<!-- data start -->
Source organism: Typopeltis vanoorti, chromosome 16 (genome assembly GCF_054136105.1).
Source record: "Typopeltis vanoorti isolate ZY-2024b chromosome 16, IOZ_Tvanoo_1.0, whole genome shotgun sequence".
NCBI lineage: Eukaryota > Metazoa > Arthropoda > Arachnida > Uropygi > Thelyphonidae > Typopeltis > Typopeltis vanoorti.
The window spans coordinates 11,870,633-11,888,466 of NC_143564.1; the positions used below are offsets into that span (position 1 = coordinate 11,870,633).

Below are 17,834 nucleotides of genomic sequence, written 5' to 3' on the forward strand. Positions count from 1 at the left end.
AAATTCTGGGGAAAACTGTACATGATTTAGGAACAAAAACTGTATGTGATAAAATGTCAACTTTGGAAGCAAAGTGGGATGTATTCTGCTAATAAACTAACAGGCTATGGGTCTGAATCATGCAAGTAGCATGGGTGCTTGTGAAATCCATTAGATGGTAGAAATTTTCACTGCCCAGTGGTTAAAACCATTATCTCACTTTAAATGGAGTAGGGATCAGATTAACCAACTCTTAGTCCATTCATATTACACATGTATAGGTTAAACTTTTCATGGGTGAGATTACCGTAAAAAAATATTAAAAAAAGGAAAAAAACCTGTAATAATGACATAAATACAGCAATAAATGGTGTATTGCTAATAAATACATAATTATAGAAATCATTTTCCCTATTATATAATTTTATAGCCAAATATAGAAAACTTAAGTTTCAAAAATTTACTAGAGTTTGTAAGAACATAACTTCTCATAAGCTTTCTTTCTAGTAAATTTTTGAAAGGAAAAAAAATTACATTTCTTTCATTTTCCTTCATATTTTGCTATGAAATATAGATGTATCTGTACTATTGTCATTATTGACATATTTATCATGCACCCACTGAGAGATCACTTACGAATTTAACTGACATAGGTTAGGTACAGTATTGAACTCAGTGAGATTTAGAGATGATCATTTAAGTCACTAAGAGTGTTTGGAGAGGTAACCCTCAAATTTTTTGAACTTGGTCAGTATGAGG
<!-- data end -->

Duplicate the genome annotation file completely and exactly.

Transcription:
Source organism: Typopeltis vanoorti, chromosome 16 (genome assembly GCF_054136105.1).
Source record: "Typopeltis vanoorti isolate ZY-2024b chromosome 16, IOZ_Tvanoo_1.0, whole genome shotgun sequence".
NCBI lineage: Eukaryota > Metazoa > Arthropoda > Arachnida > Uropygi > Thelyphonidae > Typopeltis > Typopeltis vanoorti.
The window spans coordinates 11,870,633-11,888,466 of NC_143564.1; the positions used below are offsets into that span (position 1 = coordinate 11,870,633).

Below are 17,834 nucleotides of genomic sequence, written 5' to 3' on the forward strand. Positions count from 1 at the left end.
AAATTCTGGGGAAAACTGTACATGATTTAGGAACAAAAACTGTATGTGATAAAATGTCAACTTTGGAAGCAAAGTGGGATGTATTCTGCTAATAAACTAACAGGCTATGGGTCTGAATCATGCAAGTAGCATGGGTGCTTGTGAAATCCATTAGATGGTAGAAATTTTCACTGCCCAGTGGTTAAAACCATTATCTCACTTTAAATGGAGTAGGGATCAGATTAACCAACTCTTAGTCCATTCATATTACACATGTATAGGTTAAACTTTTCATGGGTGAGATTACCGTAAAAAAATATTAAAAAAAGGAAAAAAACCTGTAATAATGACATAAATACAGCAATAAATGGTGTATTGCTAATAAATACATAATTATAGAAATCATTTTCCCTATTATATAATTTTATAGCCAAATATAGAAAACTTAAGTTTCAAAAATTTACTAGAGTTTGTAAGAACATAACTTCTCATAAGCTTTCTTTCTAGTAAATTTTTGAAAGGAAAAAAAATTACATTTCTTTCATTTTCCTTCATATTTTGCTATGAAATATAGATGTATCTGTACTATTGTCATTATTGACATATTTATCATGCACCCACTGAGAGATCACTTACGAATTTAACTGACATAGGTTAGGTACAGTATTGAACTCAGTGAGATTTAGAGATGATCATTTAAGTCACTAAGAGTGTTTGGAGAGGTAACCCTCAAATTTTTTGAACTTGGTCAGTATGAGG